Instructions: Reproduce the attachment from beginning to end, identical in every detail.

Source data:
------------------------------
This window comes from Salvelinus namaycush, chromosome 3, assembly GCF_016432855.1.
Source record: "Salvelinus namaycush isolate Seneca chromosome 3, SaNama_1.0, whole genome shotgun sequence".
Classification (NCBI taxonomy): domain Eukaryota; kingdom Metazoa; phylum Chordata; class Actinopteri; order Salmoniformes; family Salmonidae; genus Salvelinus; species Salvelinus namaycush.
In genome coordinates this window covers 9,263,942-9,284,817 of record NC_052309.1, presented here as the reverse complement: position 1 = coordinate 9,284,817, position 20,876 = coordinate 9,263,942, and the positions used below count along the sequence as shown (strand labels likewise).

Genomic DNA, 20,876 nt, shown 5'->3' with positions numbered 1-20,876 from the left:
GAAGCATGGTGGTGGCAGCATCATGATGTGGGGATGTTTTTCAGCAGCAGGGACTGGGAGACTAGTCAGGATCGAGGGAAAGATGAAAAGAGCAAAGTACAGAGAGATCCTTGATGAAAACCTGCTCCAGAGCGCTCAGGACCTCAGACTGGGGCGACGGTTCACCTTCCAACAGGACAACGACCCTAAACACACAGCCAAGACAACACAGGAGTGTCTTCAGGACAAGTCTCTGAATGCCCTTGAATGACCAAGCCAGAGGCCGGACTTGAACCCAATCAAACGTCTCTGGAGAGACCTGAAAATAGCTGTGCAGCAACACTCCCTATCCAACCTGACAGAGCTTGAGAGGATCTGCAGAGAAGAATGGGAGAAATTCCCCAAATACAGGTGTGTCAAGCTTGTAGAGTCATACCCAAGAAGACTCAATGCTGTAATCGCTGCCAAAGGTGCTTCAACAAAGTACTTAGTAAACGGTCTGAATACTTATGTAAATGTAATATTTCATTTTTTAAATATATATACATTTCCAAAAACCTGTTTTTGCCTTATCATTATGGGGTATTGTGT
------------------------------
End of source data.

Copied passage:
This window comes from Salvelinus namaycush, chromosome 3, assembly GCF_016432855.1.
Source record: "Salvelinus namaycush isolate Seneca chromosome 3, SaNama_1.0, whole genome shotgun sequence".
Classification (NCBI taxonomy): domain Eukaryota; kingdom Metazoa; phylum Chordata; class Actinopteri; order Salmoniformes; family Salmonidae; genus Salvelinus; species Salvelinus namaycush.
In genome coordinates this window covers 9,263,942-9,284,817 of record NC_052309.1, presented here as the reverse complement: position 1 = coordinate 9,284,817, position 20,876 = coordinate 9,263,942, and the positions used below count along the sequence as shown (strand labels likewise).

Genomic DNA, 20,876 nt, shown 5'->3' with positions numbered 1-20,876 from the left:
GAAGCATGGTGGTGGCAGCATCATGATGTGGGGATGTTTTTCAGCAGCAGGGACTGGGAGACTAGTCAGGATCGAGGGAAAGATGAAAAGAGCAAAGTACAGAGAGATCCTTGATGAAAACCTGCTCCAGAGCGCTCAGGACCTCAGACTGGGGCGACGGTTCACCTTCCAACAGGACAACGACCCTAAACACACAGCCAAGACAACACAGGAGTGTCTTCAGGACAAGTCTCTGAATGCCCTTGAATGACCAAGCCAGAGGCCGGACTTGAACCCAATCAAACGTCTCTGGAGAGACCTGAAAATAGCTGTGCAGCAACACTCCCTATCCAACCTGACAGAGCTTGAGAGGATCTGCAGAGAAGAATGGGAGAAATTCCCCAAATACAGGTGTGTCAAGCTTGTAGAGTCATACCCAAGAAGACTCAATGCTGTAATCGCTGCCAAAGGTGCTTCAACAAAGTACTTAGTAAACGGTCTGAATACTTATGTAAATGTAATATTTCATTTTTTAAATATATATACATTTCCAAAAACCTGTTTTTGCCTTATCATTATGGGGTATTGTGT